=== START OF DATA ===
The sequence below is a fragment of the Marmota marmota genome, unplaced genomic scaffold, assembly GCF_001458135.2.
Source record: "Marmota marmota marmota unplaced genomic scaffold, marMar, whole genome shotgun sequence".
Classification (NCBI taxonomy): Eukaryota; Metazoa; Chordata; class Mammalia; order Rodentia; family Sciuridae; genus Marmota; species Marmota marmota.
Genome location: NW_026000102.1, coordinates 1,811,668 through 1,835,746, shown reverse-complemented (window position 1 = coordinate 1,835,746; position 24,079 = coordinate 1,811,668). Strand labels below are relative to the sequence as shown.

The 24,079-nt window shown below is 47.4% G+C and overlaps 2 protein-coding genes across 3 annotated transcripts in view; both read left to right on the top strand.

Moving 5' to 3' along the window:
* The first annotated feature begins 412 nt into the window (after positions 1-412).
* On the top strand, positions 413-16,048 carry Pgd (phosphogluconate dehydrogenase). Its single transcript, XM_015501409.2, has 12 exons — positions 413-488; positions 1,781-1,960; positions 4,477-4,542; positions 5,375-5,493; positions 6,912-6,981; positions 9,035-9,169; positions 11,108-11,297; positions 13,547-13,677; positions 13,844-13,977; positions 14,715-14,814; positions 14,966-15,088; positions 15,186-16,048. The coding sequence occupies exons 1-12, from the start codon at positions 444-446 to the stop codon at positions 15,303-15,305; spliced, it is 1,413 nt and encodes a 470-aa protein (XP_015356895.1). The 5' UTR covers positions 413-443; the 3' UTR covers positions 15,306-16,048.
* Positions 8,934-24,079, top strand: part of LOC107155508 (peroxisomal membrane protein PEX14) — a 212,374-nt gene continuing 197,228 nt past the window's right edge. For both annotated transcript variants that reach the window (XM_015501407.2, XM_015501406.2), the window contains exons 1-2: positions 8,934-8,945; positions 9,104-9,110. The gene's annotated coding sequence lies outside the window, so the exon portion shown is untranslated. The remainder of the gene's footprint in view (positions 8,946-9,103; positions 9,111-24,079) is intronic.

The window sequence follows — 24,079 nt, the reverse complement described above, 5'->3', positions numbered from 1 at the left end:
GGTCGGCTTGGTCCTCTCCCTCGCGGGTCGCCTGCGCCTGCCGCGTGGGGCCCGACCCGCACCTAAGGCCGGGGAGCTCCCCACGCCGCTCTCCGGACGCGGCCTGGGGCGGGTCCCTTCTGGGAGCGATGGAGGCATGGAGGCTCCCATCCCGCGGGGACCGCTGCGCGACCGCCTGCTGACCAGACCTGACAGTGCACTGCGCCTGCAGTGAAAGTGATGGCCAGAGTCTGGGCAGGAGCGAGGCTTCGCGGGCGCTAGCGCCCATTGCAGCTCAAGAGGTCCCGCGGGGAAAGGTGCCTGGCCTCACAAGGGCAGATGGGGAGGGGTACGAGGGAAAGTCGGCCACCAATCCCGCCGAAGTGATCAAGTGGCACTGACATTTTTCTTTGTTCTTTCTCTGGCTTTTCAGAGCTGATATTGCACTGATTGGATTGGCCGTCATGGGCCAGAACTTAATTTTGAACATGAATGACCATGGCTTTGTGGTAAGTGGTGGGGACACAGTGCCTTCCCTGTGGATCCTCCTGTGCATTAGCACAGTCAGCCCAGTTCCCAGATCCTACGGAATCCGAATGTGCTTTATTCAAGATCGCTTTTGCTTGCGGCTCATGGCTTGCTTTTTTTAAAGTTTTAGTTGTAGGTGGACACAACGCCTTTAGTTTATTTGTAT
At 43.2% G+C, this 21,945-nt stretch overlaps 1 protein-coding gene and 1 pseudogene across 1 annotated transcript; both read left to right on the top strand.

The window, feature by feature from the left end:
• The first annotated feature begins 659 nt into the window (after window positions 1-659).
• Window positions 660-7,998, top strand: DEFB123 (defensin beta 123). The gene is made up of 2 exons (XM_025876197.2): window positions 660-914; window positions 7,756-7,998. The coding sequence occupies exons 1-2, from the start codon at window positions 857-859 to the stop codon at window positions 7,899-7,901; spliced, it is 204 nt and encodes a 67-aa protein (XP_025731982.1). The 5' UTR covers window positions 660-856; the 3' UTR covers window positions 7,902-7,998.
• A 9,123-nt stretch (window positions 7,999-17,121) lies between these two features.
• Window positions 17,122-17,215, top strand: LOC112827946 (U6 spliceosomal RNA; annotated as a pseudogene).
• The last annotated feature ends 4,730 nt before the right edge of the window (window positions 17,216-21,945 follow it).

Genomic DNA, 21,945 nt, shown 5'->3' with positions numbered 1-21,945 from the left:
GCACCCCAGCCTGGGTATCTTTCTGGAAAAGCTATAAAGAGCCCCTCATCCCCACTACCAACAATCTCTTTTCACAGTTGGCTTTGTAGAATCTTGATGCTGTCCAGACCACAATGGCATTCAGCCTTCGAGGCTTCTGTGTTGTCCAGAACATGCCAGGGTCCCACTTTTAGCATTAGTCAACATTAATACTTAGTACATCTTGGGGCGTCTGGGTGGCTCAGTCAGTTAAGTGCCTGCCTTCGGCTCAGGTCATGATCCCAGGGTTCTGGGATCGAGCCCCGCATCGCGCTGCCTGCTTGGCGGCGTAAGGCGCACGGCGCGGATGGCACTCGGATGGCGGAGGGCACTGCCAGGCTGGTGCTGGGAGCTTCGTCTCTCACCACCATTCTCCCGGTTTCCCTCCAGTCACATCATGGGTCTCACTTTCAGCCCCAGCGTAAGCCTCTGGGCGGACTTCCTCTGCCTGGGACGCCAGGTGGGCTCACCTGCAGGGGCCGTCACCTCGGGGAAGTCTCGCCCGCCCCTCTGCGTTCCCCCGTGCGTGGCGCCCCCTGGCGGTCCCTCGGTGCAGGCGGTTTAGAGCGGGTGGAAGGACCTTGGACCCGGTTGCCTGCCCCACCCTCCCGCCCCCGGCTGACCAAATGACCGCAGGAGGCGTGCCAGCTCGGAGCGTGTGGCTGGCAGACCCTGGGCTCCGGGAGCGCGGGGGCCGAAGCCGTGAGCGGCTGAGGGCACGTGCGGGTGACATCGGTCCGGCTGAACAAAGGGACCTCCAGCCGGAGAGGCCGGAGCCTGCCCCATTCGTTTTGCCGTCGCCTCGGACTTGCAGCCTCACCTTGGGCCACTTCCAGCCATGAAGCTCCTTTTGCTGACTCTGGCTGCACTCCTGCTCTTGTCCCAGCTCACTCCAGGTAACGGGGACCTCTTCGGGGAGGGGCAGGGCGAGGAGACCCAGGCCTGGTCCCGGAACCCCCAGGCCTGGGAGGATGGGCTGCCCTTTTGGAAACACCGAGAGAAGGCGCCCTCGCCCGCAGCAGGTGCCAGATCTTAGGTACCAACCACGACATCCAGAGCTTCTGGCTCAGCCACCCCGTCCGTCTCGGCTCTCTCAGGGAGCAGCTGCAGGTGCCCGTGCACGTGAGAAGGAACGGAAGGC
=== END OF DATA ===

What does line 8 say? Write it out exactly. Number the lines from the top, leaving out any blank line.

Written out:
* On the top strand, positions 413-16,048 carry Pgd (phosphogluconate dehydrogenase). Its single transcript, XM_015501409.2, has 12 exons — positions 413-488; positions 1,781-1,960; positions 4,477-4,542; positions 5,375-5,493; positions 6,912-6,981; positions 9,035-9,169; positions 11,108-11,297; positions 13,547-13,677; positions 13,844-13,977; positions 14,715-14,814; positions 14,966-15,088; positions 15,186-16,048. The coding sequence occupies exons 1-12, from the start codon at positions 444-446 to the stop codon at positions 15,303-15,305; spliced, it is 1,413 nt and encodes a 470-aa protein (XP_015356895.1). The 5' UTR covers positions 413-443; the 3' UTR covers positions 15,306-16,048.